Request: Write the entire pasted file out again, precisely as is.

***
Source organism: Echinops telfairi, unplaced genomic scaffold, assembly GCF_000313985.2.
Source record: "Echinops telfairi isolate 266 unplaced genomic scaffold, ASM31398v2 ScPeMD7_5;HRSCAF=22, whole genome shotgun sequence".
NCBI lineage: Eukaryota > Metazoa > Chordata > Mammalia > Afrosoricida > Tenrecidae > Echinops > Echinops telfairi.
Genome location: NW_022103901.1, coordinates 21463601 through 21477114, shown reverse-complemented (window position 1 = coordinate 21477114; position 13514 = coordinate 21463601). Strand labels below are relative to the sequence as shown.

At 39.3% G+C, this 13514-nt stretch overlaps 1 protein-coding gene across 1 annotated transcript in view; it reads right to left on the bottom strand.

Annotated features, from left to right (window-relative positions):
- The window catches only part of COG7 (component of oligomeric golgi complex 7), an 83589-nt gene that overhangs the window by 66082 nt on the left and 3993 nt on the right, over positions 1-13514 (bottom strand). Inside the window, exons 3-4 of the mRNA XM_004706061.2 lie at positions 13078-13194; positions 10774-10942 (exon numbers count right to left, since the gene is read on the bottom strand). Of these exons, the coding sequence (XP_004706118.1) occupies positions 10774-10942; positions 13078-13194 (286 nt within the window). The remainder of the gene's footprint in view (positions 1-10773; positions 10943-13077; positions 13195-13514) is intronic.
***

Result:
Source organism: Echinops telfairi, unplaced genomic scaffold, assembly GCF_000313985.2.
Source record: "Echinops telfairi isolate 266 unplaced genomic scaffold, ASM31398v2 ScPeMD7_5;HRSCAF=22, whole genome shotgun sequence".
NCBI lineage: Eukaryota > Metazoa > Chordata > Mammalia > Afrosoricida > Tenrecidae > Echinops > Echinops telfairi.
Genome location: NW_022103901.1, coordinates 21463601 through 21477114, shown reverse-complemented (window position 1 = coordinate 21477114; position 13514 = coordinate 21463601). Strand labels below are relative to the sequence as shown.

At 39.3% G+C, this 13514-nt stretch overlaps 1 protein-coding gene across 1 annotated transcript in view; it reads right to left on the bottom strand.

Annotated features, from left to right (window-relative positions):
- The window catches only part of COG7 (component of oligomeric golgi complex 7), an 83589-nt gene that overhangs the window by 66082 nt on the left and 3993 nt on the right, over positions 1-13514 (bottom strand). Inside the window, exons 3-4 of the mRNA XM_004706061.2 lie at positions 13078-13194; positions 10774-10942 (exon numbers count right to left, since the gene is read on the bottom strand). Of these exons, the coding sequence (XP_004706118.1) occupies positions 10774-10942; positions 13078-13194 (286 nt within the window). The remainder of the gene's footprint in view (positions 1-10773; positions 10943-13077; positions 13195-13514) is intronic.